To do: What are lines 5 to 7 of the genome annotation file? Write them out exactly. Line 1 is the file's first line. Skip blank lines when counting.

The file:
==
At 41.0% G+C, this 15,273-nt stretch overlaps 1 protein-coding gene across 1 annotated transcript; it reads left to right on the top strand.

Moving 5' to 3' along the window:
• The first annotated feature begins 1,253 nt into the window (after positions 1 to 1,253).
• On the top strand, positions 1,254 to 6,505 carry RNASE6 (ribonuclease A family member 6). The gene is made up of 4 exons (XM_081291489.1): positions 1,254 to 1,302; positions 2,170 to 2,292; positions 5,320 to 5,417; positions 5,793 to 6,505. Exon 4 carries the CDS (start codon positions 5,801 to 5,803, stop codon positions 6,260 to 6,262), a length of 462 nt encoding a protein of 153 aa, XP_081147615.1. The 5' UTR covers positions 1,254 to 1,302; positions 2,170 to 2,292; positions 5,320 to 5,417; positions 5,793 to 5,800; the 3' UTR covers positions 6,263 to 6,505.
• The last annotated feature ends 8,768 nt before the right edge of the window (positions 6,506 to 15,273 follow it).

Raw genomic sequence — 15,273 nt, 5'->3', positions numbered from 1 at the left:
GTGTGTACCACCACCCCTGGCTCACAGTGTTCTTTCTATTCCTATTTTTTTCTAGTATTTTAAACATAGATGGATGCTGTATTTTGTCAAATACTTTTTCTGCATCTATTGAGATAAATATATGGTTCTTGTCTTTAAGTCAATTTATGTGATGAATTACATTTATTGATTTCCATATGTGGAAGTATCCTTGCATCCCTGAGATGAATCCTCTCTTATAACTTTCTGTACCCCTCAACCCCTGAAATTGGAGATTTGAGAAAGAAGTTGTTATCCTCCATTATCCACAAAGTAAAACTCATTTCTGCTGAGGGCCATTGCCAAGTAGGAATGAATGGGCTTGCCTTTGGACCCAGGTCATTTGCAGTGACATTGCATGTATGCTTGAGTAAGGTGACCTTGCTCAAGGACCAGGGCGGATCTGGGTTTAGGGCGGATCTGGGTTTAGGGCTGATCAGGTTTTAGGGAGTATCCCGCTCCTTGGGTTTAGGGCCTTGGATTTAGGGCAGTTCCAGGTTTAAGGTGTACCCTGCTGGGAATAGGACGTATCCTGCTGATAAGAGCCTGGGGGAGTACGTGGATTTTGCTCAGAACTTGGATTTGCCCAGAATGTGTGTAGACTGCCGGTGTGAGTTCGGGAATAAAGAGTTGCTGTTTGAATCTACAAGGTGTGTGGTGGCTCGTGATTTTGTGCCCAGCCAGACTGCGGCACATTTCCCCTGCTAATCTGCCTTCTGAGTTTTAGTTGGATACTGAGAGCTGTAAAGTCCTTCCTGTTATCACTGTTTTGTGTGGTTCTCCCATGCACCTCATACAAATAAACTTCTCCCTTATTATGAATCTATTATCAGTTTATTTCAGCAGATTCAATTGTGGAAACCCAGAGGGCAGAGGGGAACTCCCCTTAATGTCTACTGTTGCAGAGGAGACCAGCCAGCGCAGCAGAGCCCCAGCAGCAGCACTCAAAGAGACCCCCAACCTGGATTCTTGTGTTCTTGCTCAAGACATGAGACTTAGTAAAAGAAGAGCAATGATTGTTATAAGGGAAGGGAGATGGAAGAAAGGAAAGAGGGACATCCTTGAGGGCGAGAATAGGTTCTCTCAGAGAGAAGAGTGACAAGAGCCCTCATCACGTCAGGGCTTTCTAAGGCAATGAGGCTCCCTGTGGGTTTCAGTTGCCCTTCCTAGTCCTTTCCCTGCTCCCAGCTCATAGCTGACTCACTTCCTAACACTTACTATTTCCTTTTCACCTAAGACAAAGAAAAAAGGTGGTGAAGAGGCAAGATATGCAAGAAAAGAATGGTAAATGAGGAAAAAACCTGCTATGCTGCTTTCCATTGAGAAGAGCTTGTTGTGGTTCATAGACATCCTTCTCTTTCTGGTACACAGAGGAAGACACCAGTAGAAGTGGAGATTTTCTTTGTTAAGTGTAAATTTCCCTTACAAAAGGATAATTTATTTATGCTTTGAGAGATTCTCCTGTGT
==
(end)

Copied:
• The last annotated feature ends 8,768 nt before the right edge of the window (positions 6,506 to 15,273 follow it).

Raw genomic sequence — 15,273 nt, 5'->3', positions numbered from 1 at the left:
GTGTGTACCACCACCCCTGGCTCACAGTGTTCTTTCTATTCCTATTTTTTTCTAGTATTTTAAACATAGATGGATGCTGTATTTTGTCAAATACTTTTTCTGCATCTATTGAGATAAATATATGGTTCTTGTCTTTAAGTCAATTTATGTGATGAATTACATTTATTGATTTCCATATGTGGAAGTATCCTTGCATCCCTGAGATGAATCCTCTCTTATAACTTTCTGTACCCCTCAACCCCTGAAATTGGAGATTTGAGAAAGAAGTTGTTATCCTCCATTATCCACAAAGTAAAACTCATTTCTGCTGAGGGCCATTGCCAAGTAGGAATGAATGGGCTTGCCTTTGGACCCAGGTCATTTGCAGTGACATTGCATGTATGCTTGAGTAAGGTGACCTTGCTCAAGGACCAGGGCGGATCTGGGTTTAGGGCGGATCTGGGTTTAGGGCTGATCAGGTTTTAGGGAGTATCCCGCTCCTTGGGTTTAGGGCCTTGGATTTAGGGCAGTTCCAGGTTTAAGGTGTACCCTGCTGGGAATAGGACGTATCCTGCTGATAAGAGCCTGGGGGAGTACGTGGATTTTGCTCAGAACTTGGATTTGCCCAGAATGTGTGTAGACTGCCGGTGTGAGTTCGGGAATAAAGAGTTGCTGTTTGAATCTACAAGGTGTGTGGTGGCTCGTGATTTTGTGCCCAGCCAGACTGCGGCACATTTCCCCTGCTAATCTGCCTTCTGAGTTTTAGTTGGATACTGAGAGCTGTAAAGTCCTTCCTGTTATCACTGTTTTGTGTGGTTCTCCCATGCACCTCATACAAATAAACTTCTCCCTTATTATGAATCTATTATCAGTTTATTTCAGCAGATTCAATTGTGGAAACCCAGAGGGCAGAGGGGAACTCCCCTTAATGTCTACTGTTGCAGAGGAGACCAGCCAGCGCAGCAGAGCCCCAGCAGCAGCACTCAAAGAGACCCCCAACCTGGATTCTTGTGTTCTTGCTCAAGACATGAGACTTAGTAAAAGAAGAGCAATGATTGTTATAAGGGAAGGGAGATGGAAGAAAGGAAAGAGGGACATCCTTGAGGGCGAGAATAGGTTCTCTCAGAGAGAAGAGTGACAAGAGCCCTCATCACGTCAGGGCTTTCTAAGGCAATGAGGCTCCCTGTGGGTTTCAGTTGCCCTTCCTAGTCCTTTCCCTGCTCCCAGCTCATAGCTGACTCACTTCCTAACACTTACTATTTCCTTTTCACCTAAGACAAAGAAAAAAGGTGGTGAAGAGGCAAGATATGCAAGAAAAGAATGGTAAATGAGGAAAAAACCTGCTATGCTGCTTTCCATTGAGAAGAGCTTGTTGTGGTTCATAGACATCCTTCTCTTTCTGGTACACAGAGGAAGACACCAGTAGAAGTGGAGATTTTCTTTGTTAAGTGTAAATTTCCCTTACAAAAGGATAATTTATTTATGCTTTGAGAGATTCTCCTGTGT